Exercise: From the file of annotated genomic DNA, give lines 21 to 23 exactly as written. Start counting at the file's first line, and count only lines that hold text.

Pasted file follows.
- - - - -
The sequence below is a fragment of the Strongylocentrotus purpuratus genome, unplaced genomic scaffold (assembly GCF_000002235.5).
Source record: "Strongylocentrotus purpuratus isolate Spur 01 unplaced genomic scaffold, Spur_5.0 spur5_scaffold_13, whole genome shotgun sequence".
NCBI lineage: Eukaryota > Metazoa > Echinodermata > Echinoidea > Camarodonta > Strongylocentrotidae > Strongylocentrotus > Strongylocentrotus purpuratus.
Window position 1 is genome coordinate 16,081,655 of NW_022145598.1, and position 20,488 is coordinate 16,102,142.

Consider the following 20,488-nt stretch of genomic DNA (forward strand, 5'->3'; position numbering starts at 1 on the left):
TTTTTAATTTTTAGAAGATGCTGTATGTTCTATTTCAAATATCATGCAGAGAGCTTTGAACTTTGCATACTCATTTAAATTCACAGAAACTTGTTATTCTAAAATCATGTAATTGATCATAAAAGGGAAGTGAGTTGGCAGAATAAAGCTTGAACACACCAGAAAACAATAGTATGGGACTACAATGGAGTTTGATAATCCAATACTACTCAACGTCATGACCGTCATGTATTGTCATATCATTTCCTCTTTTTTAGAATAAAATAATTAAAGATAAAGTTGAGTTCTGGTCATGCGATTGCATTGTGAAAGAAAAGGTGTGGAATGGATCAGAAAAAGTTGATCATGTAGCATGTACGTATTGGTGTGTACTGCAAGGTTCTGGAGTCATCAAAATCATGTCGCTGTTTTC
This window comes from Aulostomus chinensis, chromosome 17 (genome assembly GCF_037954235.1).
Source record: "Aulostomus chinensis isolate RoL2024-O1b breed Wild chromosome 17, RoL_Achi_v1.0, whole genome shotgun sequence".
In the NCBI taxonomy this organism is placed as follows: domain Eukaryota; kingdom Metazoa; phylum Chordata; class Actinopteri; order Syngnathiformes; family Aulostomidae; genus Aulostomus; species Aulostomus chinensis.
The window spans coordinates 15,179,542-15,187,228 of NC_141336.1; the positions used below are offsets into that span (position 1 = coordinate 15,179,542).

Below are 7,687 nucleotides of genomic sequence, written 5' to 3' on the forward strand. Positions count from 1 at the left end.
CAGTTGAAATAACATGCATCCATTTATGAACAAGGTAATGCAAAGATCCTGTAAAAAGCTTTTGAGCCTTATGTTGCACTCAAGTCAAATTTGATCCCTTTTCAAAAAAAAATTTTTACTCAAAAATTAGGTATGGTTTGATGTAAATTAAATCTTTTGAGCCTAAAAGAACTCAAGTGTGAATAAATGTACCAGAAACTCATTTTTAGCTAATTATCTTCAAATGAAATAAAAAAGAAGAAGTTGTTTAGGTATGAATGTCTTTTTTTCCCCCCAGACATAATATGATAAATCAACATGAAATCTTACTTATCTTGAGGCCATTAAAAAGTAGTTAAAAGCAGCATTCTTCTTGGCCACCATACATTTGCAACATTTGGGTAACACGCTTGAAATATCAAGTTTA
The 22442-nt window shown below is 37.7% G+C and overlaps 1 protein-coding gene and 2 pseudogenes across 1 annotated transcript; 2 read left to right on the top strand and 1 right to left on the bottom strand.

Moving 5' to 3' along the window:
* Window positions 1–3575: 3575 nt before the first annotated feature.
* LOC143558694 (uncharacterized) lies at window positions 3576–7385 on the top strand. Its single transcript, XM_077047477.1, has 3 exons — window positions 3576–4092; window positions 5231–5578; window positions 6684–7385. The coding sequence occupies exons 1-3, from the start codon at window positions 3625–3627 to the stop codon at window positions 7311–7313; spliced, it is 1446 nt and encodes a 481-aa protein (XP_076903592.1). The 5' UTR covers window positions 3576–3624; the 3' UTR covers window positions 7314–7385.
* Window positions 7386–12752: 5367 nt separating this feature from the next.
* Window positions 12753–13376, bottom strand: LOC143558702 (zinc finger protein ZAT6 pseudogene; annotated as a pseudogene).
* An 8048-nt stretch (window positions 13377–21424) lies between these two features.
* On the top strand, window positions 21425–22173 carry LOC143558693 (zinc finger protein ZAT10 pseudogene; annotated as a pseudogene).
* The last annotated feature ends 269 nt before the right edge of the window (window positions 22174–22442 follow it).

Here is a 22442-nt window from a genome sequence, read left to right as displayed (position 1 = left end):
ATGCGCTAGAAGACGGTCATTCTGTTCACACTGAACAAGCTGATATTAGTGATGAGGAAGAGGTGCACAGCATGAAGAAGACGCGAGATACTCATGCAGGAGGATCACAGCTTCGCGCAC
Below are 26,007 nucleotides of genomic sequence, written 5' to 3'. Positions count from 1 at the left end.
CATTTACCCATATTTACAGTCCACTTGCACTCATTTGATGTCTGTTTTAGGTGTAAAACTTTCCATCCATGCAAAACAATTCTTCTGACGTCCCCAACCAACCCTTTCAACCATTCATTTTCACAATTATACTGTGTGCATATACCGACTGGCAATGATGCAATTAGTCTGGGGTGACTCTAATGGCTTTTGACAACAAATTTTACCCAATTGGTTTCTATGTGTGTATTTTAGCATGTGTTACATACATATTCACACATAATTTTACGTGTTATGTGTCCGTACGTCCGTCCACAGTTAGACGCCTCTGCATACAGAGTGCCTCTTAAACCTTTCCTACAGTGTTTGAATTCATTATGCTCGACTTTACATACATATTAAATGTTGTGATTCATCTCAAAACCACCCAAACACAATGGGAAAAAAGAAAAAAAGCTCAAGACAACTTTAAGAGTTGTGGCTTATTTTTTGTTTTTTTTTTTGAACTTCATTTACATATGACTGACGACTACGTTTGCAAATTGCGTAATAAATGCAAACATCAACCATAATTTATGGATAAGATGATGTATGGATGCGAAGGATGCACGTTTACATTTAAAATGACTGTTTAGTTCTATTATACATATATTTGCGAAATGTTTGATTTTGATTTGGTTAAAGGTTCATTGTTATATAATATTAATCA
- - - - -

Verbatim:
* The last annotated feature ends 269 nt before the right edge of the window (window positions 22174–22442 follow it).

Here is a 22442-nt window from a genome sequence, read left to right as displayed (position 1 = left end):
ATGCGCTAGAAGACGGTCATTCTGTTCACACTGAACAAGCTGATATTAGTGATGAGGAAGAGGTGCACAGCATGAAGAAGACGCGAGATACTCATGCAGGAGGATCACAGCTTCGCGCAC